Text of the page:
For liquid waste management, The Institute has installed a rain water harvesting system that recycles uncontaminated water for domestic and irrigation needs. Rainwater harvesting (rwh) is a simple method by which rainfall is collected for future usage. The collected rainwater may be stored, utilised in different ways or directly used for recharge purposes. With depleting groundwater levels and fluctuating climate conditions, rainwater harvesting can go a long way to help mitigate these effects. Capturing the rainwater can help recharge local aquifers, reduce urban flooding and most importantly ensure water availability in water-scarce zones.

Biomedical waste management:

When the covid-19 pandemic hit us, the Institute has installed red coloured waste paper baskets in various locations in the campus for collection of used masks and other one-time use materials such as gloves. These are disposed off separately to the local municipality.

Disposal of e-waste:

Disposal of e-waste is an emerging global environmental and public health issue, as this waste has become the most rapidly growing segment of the formal municipal waste stream in the world. E-waste or waste electrical and electronic equipment are loosely discarded, surplus, obsolete, broken, electrical or electronic devices. The Institute disposes off computers and its waste periodically to an e-waste recycling company that provides us with a certificate stating that the waste has been appropriately taken care of. This ever-increasing waste is very complex in nature and is also a rich source of metals such as gold, silver, and copper, which can be recovered and brought back into the production cycle.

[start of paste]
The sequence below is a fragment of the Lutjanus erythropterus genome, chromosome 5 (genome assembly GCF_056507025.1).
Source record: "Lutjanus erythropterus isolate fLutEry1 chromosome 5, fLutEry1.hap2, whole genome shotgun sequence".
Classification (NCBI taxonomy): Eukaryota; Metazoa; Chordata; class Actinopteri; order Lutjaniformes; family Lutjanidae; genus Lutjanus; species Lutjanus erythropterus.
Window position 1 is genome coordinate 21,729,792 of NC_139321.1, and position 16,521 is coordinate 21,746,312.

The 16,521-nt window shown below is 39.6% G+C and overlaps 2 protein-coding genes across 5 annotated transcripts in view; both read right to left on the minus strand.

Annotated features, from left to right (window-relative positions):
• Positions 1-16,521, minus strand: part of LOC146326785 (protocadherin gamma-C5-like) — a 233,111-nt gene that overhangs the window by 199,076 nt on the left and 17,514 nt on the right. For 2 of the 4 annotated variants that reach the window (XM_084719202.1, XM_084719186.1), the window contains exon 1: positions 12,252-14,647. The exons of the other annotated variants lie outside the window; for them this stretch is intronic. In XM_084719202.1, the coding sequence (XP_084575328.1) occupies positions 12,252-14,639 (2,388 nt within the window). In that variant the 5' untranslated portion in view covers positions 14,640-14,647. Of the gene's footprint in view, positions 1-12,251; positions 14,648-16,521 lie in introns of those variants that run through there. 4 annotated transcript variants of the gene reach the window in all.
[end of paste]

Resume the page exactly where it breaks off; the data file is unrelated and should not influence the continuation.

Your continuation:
The campus does not generate any hazardous or radioactive waste.

e waste

Maintenance of Water Bodies and Distribution System in the Campus:

Underground water tanks have been made for the use in case of fire (dedicated tank) and for storage of potable water (supplied by the municipal authorities). The water is pumped from the underground water tanks to the overhead tanks for use in the campus.

Restricted Entry of Automobiles:

The Institute discourages the use of automobiles and urges the team members to use public transport to commute to and from campus. Parking facilities are highly restricted. Only those team members who cannot connect with the public transport easily are given permits to park within the campus.

Use of Bicycles / Battery powered vehicles:

The Institute is in the process of installing charging stations for battery powered vehicles. Some children do come to campus on bicycles. These are parked just outside the campus.

Pedestrian Friendly Pathways:

Within and outside the campus walking is quite simple. The municipality has done a very good job of making a good sidewalk / footpath. Within the campus, the land is levelled and tiled for better movement. Accessibility by the physically challenged is also made simple. Wheelchair is available at the reception. Evacuation chair is available on campus. Staircases are fitted with stairlifts for the people who require support.

Ban on use of Plastic:

The Institute follows the municipality’s policy on use and disposal of plastic. NLDIMSR has reduced the use of one-time use of plastic. The Institute has printed paper and jute bags for carrying materials.

Landscaping with Trees and Plants:

The campus has not only landscaped the periphery of the compound but also placed (indoor) plants on every floor. The periphery has short and tall trees as well as shrubs, creepers, etc.


Built Environment with Ramps/Lifts for easy access to Classrooms:

All floors and classrooms are accessible using the elevator and/or stairlift. The differently abled persons can access these elevators behind the main reception. They can wheel-in on their wheelchairs and enter the elevators in their chairs and continue to the classroom. Certain classrooms that are at a different level can be accessed using the stairlift.

Disabled-friendly washrooms:

All washrooms have a separate dedicated washing closet (WC) for the differently abled. The unit can be accessed on a wheelchair, if required.

Signage including tactile path, lights, display boards and signposts assistive technology and facilities for persons with disabilities (Divyangjan) accessible website, screen-reading software, mechanized equipment

Way finding signage have been put up throughout the campus. The Institute is in the process of putting a design element on it and making it more attractive and pleasing to the eye. A consultant is making plans for the same.